Congress and President Obama took a too-small step toward common sense with an amendment tucked inside the mammoth farm bill the president signed on Feb 7. But a step nonetheless. A provision legalizes the cultivation of industrial hemp for research purposes in states where industrial hemp is already legal under state law. Washington is among 10 states whose colleges and universities that can now grow hemp for research purposes.
The law supersedes our Legislature’s attempts to achieve the same results, according the Hemp Industries Association and the Washington Farm Bureau. The law defines and distinguishes industrial hemp from marijuana. It’s about time, if not decades overdue. The Drug Enforcement Agency, however, trying to confuse the issue to the end, opposed the amendment.
Marijuana and hemp are cousins, but while the plants look similar, their properties are totally different. Mainly, hemp doesn’t contain any of the psychoactive ingredients that give marijuana its “high.” A person cannot get high off hemp, a hardy and easy-to-grow crop. (Marijuana is “fussy,” not hardy and difficult to grow.) What one can do with hemp, however, is seemingly endless: It can be made into soft shirts and strong rope, it can be made into paper more easily, and with less chemicals, than wood. Thomas Jefferson drafted the Declaration of Independence on hemp paper, according to the North American Industrial Hemp Council. And the DEA may be surprised to know, it was grown commercially in the U.S. until the 1950s. All the hemp products now available here, of course come from somewhere else.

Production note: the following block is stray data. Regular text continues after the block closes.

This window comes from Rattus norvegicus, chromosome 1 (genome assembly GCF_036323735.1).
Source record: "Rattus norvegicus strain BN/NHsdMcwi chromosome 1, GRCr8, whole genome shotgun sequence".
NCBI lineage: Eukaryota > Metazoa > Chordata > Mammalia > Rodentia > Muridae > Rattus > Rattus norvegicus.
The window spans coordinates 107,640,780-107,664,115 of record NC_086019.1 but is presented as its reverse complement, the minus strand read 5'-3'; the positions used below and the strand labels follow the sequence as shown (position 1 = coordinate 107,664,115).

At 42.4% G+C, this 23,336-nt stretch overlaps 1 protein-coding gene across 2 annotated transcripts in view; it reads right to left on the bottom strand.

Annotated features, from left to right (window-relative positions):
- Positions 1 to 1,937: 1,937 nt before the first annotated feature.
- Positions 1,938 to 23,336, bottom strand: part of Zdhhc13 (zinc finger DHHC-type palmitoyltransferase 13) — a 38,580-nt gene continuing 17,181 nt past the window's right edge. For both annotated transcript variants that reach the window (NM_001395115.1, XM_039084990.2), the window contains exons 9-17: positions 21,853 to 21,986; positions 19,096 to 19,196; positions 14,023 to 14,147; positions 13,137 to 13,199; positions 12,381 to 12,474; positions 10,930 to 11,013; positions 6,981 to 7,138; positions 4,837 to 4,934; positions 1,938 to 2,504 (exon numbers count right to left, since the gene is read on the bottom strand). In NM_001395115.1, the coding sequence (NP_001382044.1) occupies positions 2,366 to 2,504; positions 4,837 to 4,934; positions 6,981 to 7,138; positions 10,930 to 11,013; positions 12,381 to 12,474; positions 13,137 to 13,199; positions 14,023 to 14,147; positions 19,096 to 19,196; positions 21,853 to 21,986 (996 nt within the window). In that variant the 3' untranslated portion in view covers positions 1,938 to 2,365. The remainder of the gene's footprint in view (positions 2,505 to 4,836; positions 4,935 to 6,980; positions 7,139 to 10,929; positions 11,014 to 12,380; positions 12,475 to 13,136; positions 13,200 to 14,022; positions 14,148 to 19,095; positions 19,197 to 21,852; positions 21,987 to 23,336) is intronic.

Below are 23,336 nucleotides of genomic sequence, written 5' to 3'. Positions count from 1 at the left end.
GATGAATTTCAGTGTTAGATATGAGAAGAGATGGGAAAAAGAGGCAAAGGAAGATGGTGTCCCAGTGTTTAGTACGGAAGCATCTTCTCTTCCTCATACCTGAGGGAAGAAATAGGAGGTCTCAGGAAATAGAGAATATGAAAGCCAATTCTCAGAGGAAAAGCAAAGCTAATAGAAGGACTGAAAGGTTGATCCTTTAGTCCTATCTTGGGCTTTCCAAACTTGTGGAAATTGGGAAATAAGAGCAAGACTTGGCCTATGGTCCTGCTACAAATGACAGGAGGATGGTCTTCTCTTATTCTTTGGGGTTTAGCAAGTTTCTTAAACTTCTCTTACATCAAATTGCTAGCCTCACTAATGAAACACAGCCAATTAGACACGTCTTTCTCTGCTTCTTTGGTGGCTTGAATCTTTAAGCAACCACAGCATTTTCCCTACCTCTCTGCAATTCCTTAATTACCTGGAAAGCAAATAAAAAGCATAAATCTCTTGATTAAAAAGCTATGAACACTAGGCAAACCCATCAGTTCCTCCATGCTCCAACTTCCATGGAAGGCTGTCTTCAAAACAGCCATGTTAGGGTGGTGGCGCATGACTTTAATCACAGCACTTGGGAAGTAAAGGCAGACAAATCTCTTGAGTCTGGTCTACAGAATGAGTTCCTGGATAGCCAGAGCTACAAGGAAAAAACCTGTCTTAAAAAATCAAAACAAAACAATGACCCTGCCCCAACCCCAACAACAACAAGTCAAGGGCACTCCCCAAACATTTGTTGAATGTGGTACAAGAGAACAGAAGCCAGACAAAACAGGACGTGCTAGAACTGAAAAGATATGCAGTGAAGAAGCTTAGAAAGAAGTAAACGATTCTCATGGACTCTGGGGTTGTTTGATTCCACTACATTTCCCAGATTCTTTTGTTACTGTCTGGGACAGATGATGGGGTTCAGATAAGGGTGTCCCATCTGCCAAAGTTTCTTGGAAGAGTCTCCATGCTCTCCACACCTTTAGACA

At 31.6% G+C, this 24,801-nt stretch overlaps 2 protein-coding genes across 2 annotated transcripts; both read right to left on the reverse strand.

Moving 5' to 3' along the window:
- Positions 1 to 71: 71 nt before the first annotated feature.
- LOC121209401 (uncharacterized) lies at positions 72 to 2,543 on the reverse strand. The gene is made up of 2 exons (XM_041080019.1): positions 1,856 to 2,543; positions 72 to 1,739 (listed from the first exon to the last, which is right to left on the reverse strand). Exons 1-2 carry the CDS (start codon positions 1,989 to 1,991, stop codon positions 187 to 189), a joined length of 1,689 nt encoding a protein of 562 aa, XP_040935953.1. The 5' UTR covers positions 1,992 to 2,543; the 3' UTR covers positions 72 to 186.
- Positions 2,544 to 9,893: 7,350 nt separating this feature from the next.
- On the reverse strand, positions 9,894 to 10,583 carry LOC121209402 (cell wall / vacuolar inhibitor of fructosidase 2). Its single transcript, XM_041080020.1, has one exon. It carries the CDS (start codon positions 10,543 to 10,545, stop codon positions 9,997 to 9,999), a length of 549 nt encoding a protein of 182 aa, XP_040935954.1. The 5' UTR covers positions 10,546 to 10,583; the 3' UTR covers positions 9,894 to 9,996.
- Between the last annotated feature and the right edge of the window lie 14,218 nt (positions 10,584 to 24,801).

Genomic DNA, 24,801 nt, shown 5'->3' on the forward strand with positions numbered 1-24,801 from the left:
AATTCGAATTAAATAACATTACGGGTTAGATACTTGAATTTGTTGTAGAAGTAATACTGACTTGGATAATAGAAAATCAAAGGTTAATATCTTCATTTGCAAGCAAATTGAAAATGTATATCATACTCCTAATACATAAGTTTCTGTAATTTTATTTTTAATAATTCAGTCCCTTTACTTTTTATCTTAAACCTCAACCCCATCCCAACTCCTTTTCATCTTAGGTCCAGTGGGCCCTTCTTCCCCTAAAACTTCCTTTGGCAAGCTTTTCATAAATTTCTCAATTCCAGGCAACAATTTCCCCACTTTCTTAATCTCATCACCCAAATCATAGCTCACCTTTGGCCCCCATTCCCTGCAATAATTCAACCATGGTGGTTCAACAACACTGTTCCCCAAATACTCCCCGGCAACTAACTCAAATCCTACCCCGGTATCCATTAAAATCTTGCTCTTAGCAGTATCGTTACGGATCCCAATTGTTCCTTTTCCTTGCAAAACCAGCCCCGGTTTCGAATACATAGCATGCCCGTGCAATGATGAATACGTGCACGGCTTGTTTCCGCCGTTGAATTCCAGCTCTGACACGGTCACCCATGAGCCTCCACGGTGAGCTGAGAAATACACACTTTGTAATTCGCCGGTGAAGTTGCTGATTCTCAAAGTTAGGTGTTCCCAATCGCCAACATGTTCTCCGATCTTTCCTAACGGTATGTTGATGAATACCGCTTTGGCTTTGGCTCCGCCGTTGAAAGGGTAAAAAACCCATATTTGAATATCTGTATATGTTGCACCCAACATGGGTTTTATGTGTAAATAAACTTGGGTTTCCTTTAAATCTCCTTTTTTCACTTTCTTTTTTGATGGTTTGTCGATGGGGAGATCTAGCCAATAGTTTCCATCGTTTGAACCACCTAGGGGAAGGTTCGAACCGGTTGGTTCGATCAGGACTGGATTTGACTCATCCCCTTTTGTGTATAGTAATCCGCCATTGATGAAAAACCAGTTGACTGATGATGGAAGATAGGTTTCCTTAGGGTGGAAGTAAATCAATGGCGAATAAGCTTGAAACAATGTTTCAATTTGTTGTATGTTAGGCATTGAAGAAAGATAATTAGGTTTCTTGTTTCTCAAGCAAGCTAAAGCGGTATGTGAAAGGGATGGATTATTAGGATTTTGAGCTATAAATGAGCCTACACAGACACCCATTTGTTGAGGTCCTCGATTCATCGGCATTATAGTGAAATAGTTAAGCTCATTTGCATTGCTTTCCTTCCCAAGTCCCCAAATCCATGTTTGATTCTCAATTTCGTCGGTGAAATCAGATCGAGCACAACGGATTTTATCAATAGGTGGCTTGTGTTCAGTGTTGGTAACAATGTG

In 2011, the U.S. imported $11.5 million worth of legal hemp products, up from $1.4 million in 2000. Most of that growth was seen in hemp seed, which finds its way into granola bars and other products.
Which is why the new law, while finally acknowledging reality, doesn’t go far enough. What’s the point of only allowing hemp to be grown for research purposes? The whole point is to allow farmers to cultivate it and others to make products from it. Farmers and industry are still shut out of a lucrative market as more than 30 countries, including Canada, but dominated by China, grow hemp as an agricultural commodity.
“The market opportunities for hemp are incredibly promising — ranging from textiles and health foods to home construction and even automobile manufacturing,” said Eric Steenstra, the president of Vote Hemp. “This is not just a boon to U.S. farmers, this is a boon to U.S. manufacturing industries as well.”
Well, once it gets beyond the research phase, it will indeed be a boon.